Israeli banking is different from banking anyplace else, which shouldn’t surprise you. Every single country has its own laws and customs. Not only is the banking different, but like everything else in life, it changes. If someone returns after a few years abroad, there will be all sorts of changes. And even for me and my husband who haven’t moved at all for decades, the banks keep changing on us. I really got a lot out of reading Smarter Israeli Banking by Rifka Lebowitz.
Smarter Israeli Banking by Rifka Lebowitz is a very helpful book. My husband and I made aliyah in simpler times, when we had fewer choices and internet banking was in the distant science fiction. Even doing banking by phone wasn’t something anyone could imagine, since a high proportion of Israelis didn’t have phones at home. We’ve been in Israel for just under half a century, and the changes in daily life, including banking, are sometimes incomprehensible.
So, yes, even I who rarely finds Israeli “anglos” more veteran to the country than myself learned a lot reading Lebowitz’s book. First of all, I want you to know that Smarter Israeli Banking is a very easy and pleasant to read book. I must admit that I was a bit terrified when I received it and was sure that it would make me feel stupid and remind me of those forms that get me dizzy, confused and stupid-feeling.
I’m glad to have discovered in Smarter Israeli Banking that it won’t cost me more to go to just any cash machine, as long as it’s from a bank. The private company ones do charge a bit more. So many times I’ve walked and searched to find one from my bank. It’s a great relief to have learned that I had been mistaken.
There are so many great and necessary tips in Smarter Israeli Banking. For an example, read the page above about how to protect your check payments.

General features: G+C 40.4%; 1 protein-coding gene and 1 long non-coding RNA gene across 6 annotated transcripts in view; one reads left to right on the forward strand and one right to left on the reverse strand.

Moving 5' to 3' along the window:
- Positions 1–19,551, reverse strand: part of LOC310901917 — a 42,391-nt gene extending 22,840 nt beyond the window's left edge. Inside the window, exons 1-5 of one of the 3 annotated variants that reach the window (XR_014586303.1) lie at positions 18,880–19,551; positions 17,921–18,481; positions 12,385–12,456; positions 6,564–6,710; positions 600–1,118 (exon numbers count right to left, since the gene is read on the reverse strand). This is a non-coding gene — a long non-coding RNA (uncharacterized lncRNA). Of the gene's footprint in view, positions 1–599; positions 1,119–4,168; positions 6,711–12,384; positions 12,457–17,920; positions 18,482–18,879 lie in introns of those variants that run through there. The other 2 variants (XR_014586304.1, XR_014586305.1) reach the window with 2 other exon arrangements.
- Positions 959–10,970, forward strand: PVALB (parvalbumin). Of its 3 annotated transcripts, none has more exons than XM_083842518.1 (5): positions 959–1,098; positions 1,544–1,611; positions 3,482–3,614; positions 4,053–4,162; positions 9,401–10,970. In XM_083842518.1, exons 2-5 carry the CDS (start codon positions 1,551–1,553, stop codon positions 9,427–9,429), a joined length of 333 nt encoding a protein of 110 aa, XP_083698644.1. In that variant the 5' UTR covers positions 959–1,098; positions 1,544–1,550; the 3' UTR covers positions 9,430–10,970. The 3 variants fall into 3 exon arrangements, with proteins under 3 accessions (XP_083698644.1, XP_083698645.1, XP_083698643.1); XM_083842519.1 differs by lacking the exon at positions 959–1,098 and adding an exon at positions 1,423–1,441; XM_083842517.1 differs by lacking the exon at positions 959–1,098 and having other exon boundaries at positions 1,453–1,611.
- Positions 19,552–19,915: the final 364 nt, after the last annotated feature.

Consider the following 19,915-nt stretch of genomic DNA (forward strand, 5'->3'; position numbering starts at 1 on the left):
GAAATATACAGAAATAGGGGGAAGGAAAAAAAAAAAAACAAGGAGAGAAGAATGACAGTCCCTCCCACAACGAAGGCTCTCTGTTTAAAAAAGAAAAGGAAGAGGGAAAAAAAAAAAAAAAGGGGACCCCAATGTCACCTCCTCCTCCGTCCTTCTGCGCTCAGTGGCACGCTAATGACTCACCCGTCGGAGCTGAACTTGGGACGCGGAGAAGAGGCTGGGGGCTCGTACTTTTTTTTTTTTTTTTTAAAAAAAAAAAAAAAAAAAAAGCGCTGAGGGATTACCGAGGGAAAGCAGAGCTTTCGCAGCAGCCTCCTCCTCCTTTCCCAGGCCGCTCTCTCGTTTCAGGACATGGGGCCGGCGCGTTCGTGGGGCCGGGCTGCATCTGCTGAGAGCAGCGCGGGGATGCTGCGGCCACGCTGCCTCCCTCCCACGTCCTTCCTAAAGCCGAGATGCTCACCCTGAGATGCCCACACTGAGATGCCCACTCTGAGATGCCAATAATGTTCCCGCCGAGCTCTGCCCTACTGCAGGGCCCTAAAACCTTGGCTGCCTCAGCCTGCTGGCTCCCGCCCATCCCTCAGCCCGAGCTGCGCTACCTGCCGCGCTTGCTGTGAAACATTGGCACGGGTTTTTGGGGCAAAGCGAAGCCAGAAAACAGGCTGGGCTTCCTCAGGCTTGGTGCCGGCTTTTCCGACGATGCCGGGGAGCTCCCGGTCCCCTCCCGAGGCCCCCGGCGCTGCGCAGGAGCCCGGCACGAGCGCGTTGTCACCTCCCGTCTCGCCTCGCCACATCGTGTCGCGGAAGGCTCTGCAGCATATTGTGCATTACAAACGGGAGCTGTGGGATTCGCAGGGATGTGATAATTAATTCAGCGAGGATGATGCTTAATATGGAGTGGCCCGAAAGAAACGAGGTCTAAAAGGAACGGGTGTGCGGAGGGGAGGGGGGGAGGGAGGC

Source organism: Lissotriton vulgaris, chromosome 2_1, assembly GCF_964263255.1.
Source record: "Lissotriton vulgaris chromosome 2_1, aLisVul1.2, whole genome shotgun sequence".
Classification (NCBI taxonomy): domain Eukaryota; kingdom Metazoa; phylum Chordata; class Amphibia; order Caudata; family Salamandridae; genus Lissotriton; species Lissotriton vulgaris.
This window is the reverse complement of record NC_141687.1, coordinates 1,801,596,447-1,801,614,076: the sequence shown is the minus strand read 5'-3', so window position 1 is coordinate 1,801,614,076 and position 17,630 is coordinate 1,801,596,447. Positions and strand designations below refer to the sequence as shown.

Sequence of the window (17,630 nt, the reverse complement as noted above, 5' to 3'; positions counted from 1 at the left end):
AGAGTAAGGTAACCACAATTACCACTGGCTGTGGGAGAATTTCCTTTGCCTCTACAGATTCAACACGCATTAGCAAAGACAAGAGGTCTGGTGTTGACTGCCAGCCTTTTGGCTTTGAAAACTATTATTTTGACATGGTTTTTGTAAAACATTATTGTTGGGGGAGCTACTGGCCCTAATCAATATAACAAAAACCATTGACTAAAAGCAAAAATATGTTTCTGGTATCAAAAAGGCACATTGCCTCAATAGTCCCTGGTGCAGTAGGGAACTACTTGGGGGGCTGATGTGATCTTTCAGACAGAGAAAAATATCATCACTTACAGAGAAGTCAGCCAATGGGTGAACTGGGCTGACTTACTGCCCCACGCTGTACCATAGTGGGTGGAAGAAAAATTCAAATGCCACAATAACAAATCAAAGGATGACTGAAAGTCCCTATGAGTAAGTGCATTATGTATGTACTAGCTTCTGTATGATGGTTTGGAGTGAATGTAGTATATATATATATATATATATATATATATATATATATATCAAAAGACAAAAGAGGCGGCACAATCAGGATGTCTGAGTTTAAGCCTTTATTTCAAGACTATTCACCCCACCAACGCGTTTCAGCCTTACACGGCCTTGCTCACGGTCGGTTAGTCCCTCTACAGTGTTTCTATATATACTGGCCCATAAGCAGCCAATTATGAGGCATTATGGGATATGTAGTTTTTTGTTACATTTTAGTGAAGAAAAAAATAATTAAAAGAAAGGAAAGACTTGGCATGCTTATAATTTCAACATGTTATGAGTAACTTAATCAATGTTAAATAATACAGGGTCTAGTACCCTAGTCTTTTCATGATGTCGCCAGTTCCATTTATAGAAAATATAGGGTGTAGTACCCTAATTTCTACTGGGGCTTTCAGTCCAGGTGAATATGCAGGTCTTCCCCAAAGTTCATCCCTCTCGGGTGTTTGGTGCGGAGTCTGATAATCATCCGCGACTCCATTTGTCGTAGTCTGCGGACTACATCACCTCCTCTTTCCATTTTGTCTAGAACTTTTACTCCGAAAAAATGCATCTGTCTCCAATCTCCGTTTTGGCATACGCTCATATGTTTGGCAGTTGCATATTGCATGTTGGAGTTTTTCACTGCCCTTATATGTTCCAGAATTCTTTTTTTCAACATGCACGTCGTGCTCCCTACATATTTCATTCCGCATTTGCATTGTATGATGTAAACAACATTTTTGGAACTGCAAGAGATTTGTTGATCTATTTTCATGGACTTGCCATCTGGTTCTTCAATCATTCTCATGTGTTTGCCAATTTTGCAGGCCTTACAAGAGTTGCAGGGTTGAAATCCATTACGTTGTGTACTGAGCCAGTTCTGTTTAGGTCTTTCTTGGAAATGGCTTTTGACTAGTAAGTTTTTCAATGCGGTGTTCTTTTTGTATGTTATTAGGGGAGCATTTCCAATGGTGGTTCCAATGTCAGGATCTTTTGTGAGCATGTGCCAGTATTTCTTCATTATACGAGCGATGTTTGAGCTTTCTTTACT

I agree and find it inexplicable that the English language internet sites for the banks are so bad. As a former EFL teacher here, I can’t understand why it’s so. A couple of summers ago I went looking for the new bank branch we had been transferred to to take care of some “bank business.” I was sure I needed to do it in person. I had gotten the address from the English site. There was no bank at that address. After almost passing out from dehydration I called the bank and discovered two things:
the site had the wrong address
I could take care of it all on the phone
Lebowitz wrote Smarter Israeli Banking mostly for new immigrants, but even in the first few years in Israel, newcomers can find themselves in a situation we’ve found ourselves twice. She wrote that banks are closing branches, but she didn’t say how that affects us. When a bank closes a branch it offers a choice of open branches for your account. Your old checks will be honored for quite a long time, but your account number and other information changes. This can get complicated, if you use checks to copy all the information from. Payment won’t be honored or won’t get deposited to your account. You need to have a copy of all the up-to-date account, bank and branch numbers.
There’s a glossary at the end of the book, which includes many of the terms that confuse those of us whose business Hebrew is weak.
Smarter Israeli Banking by Rifka Lebowitz is a wonderful gift for any newcomer to Israel, and if the newcomer gets more than one, just pass it on to someone else. It won’t go to waste. I’d also suggest it not just to olim, but to anyone who is new to handling his/her banking and finances, whether young adults or the recently widowed or divorced.
Batya Medad has spent most of her life in Israel, having made made aliyah from New York with her husband after their wedding. They began their Israeli life in Jerusalem but moved to Shiloh in 1981, where they live until this day. Many people know her from her blogs Shiloh Musings and A Jewish Grandmother, which are also featured on other media sites. Batya's pet project is promoting Women's Rosh Chodesh Prayer at the site of the Biblical Tabernacle at Tel Shiloh. Her email is email@example.com.